do it. What a life I lead! Great God! Ah, if you had been willing,
Daniel! If you were willing even now!"
She became excited almost to exaltation; her eyes, moist with tears,
shone with matchless splendor; passing blushes colored her face; and
her voice had strange, weird vibrations.
Was she forgetting herself? Was she really about to betray her secret?
or was she merely inventing a new falsehood? Why should he not let her
"That is no answer, Miss Brandon," at last said Daniel. "Will you
promise me to protect Henrietta?"
"Do you really love her so dearly, your Henrietta?"
"Better than life!"
Miss Brandon turned as white as the lace on her dress; a flash of
indignation shot through her eyes; and, drying her tears, she said
Then Daniel replied,--
"You will give me no answer, madam?"
And, as she persisted in her silence, he resumed,--
"Very well, then, I understand. You declare open war. Be it so! Only
listen to me carefully. I am setting out on a dangerous expedition,
and you hope I shall never return. Undeceive yourself, Miss Brandon; I
shall return. With a passion like mine, with so much love in one's
heart, and so much hatred, a man can defy every thing. The murderous
climate will not touch me; and, if I had ten rifle-balls in my body, I
should still have the strength to return, and hold you to an account
for what you have done to Henrietta. And if you have touched a hair on
her head, if you have made her shed a single tear, by all that is
holy, it will bring ill luck to you, and ill luck to others!"
He was going to leave her, when a thought struck him.
"I ought to tell you, moreover," he added, "that I leave a faithful
friend behind me; and, if the count or his daughter should die very
suddenly, the coroner will be informed. And now, madam, farewell--or,
rather, till we meet again!"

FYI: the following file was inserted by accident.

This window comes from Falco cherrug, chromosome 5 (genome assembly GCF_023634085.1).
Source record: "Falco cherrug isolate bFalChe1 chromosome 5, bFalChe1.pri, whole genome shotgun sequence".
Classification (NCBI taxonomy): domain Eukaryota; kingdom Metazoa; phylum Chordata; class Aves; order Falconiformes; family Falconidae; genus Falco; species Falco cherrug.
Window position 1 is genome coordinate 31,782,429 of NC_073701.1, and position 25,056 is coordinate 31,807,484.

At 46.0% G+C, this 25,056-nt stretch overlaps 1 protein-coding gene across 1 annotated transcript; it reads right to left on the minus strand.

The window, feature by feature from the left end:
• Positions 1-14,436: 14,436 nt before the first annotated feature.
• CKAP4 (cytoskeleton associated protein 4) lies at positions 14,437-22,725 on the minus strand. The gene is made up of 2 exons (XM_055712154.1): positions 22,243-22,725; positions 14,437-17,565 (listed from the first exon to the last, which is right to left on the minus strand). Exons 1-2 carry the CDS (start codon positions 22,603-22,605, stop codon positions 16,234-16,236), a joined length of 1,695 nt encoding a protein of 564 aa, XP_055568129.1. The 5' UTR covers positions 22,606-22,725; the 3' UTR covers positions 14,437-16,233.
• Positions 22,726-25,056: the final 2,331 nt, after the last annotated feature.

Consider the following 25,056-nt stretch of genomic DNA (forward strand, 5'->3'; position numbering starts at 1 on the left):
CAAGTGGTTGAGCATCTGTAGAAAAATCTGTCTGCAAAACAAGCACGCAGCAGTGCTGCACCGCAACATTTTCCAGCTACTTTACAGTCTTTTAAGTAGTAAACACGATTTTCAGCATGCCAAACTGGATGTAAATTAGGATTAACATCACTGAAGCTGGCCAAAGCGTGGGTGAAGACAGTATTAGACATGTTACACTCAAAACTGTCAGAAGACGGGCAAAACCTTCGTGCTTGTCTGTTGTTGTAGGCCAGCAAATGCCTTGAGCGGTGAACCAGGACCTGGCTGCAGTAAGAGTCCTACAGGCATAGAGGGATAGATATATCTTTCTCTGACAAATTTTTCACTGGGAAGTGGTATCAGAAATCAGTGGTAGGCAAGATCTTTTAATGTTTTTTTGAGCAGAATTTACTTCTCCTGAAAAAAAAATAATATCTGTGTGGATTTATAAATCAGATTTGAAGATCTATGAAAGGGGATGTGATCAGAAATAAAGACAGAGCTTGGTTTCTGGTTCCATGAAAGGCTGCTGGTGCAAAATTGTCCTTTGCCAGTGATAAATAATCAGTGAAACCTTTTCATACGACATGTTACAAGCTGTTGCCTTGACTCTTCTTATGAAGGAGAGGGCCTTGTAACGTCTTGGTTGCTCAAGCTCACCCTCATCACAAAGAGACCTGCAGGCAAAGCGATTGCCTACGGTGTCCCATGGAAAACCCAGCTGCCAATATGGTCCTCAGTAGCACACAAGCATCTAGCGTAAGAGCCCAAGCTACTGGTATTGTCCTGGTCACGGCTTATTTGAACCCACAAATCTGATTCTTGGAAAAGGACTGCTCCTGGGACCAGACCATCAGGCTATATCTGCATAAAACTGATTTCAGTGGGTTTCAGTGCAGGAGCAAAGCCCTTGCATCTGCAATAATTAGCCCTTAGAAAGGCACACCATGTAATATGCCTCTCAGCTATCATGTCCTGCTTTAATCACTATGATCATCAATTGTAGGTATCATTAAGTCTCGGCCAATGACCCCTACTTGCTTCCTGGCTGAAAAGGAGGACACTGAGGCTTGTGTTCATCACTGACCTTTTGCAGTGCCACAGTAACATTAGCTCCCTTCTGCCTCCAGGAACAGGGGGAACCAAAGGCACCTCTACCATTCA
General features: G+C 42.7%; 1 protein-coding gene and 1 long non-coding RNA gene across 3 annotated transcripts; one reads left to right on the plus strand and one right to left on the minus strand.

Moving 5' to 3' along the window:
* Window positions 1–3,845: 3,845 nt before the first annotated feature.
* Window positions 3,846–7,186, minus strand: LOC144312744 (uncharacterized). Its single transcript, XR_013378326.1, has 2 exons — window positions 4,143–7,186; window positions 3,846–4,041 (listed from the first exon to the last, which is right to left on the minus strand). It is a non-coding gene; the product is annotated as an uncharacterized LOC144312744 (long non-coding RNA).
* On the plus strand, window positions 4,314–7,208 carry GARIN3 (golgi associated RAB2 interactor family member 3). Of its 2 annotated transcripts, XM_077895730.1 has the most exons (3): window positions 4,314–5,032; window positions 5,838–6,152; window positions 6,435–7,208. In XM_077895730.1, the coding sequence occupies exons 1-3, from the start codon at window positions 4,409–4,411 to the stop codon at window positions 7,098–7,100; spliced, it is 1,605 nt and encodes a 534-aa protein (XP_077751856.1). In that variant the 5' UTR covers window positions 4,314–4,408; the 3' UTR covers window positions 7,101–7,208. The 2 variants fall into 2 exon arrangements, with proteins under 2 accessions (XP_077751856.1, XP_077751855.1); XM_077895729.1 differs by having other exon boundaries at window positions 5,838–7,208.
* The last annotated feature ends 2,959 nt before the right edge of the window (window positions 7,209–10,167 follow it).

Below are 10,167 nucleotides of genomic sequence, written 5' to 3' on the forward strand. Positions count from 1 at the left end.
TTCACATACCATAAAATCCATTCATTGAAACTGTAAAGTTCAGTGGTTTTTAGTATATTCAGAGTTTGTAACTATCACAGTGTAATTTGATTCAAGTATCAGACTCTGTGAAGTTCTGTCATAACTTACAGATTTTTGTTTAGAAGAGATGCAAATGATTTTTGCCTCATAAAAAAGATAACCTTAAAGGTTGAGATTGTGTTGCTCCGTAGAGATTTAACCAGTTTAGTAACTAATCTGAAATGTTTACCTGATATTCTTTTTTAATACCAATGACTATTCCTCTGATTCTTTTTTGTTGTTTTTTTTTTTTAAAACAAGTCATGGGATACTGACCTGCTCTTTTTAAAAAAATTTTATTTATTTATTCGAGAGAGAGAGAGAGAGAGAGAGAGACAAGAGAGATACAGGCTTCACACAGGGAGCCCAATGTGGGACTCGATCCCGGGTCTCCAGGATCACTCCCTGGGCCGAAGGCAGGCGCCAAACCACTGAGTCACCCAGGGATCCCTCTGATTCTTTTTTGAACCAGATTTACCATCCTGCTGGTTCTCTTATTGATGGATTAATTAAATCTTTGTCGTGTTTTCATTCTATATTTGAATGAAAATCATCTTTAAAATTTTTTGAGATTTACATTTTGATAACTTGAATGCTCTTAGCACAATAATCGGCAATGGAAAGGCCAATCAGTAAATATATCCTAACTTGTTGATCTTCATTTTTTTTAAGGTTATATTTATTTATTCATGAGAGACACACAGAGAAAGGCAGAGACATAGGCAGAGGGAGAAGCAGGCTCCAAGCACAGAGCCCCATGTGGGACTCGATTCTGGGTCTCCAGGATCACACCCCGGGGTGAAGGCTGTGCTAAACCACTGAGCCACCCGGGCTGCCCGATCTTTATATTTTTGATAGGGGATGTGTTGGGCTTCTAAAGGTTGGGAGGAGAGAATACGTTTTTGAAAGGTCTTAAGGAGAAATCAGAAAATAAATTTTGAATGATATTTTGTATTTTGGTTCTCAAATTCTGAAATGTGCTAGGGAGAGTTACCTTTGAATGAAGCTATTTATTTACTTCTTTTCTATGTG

At eight o'clock on the evening of the next day, after having left in
M. de Brevan's hands a long letter for Henrietta, and after having
given him his last instructions, Daniel took his seat in the train
which was to take him to his new post.
It was a week after Daniel's departure, a Wednesday, and about half-
past eleven o'clock.
Some thirty carriages, the most elegant, by all means, that Paris
could boast of, were standing alongside of the Church of St.
Clothilda. In the pretty little square before the building, some
hundred and fifty or two hundred idlers were waiting with open mouths.
The passers-by, noticing the crowd, went up and asked,--
"What is going on?"
"A wedding," was the answer.
"And a grand wedding, apparently."
"Why, the grandest thing you ever saw. It is a nobleman, and an
immensely rich one, who is going to be married,--Count Ville-Handry.
He marries an American lady. They have been in the church now for some
time, and they will soon come out again."
Under the porch a dozen men, in the orthodox black costume, with
yellow kid gloves, and white cravats showing under their overcoats,
evidently men belonging to the wedding-party, were chatting merrily
while they were waiting for the end of the ceremony. If they were
amused, they hardly showed it; for some made an effort to hide their
yawning, while others kept up a broken conversation, when a small
/coupe/ drove up, and stopped at the gate.
"Gentlemen," said a young man, "I announce M. de Brevan."
It was he really.
He stepped leisurely out of his carriage, and came up in his usual
phlegmatic manner. He knew the majority, perhaps, of the young men in
the crowd; and so he commenced at once shaking hands all around, and
then said in an easy tone of voice,--
"Who has seen the bride?"
"I!" replied an old beau, whose perpetual smile displayed all the
thirty-two teeth he owed to the dentist.
"Well, what do you think of her?"